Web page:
Well hopefully the OP has learned a valuable lesson here? That being to never again waste time suffering the vengeful wrath of clueless internet experts......
Let's take a moment to review the finding of all the "experts"
#1 The OP failed to hitch correctly, and compounded such by failing to inspect his work.
Here in the real world there is absolutely no way to determine if he did, or did not perform these tasks correctly, but many of you are quite sure that you know more than a professional who does this everyday. Laughable at best.
#2 The recall of defective Lippert couplers is an anomaly, and this fine, trustworthy company, with no history of issues, couldn't possibly be having another problem in this area.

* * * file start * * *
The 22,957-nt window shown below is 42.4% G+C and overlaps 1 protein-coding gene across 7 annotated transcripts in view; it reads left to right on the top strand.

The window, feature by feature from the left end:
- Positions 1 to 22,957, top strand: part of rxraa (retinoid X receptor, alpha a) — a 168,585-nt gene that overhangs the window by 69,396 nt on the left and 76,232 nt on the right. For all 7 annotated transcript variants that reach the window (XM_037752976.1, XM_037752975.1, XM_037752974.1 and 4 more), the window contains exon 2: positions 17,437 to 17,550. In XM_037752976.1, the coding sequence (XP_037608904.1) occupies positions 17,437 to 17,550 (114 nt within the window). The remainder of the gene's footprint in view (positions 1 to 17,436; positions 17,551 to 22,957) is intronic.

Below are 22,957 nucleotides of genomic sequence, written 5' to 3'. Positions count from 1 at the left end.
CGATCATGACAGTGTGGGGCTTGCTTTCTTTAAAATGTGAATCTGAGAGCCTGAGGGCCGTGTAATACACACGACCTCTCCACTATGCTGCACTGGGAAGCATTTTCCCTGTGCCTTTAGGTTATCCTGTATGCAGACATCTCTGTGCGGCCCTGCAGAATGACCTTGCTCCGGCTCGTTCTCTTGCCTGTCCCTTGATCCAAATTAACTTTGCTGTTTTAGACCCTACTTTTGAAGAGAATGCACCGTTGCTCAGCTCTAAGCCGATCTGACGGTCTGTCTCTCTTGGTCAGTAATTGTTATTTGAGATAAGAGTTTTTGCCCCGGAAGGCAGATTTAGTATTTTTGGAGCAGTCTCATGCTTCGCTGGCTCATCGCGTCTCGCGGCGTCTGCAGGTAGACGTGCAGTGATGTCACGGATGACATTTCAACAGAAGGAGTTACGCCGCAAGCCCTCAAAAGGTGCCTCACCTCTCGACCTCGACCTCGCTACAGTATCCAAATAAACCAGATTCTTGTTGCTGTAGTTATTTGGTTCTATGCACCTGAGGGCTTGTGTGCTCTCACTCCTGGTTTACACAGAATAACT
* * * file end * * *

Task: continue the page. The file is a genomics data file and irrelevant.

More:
This may be my favorite. Wow, just wow. An outfit that is legendary for structural failures of their products, what could go wrong?
#3 It's all because he didn't have weight distribution. No sane professional would ever tow without one. After all I use it, so it's the right thing to do. He is obviously incompetent.
Here is a news flash for all you "towing pros" The percentage of transporters using weight distribution when delivering TTS is statistically insignificant!!! The last couple I saw with using one told me that they are the only one in their company to use it, and it can be an issue, since some dealers complain about damage to the paint on the tongue when you take it off.
#4 The OP needs to contact NHTSA immediately, because that will make a difference.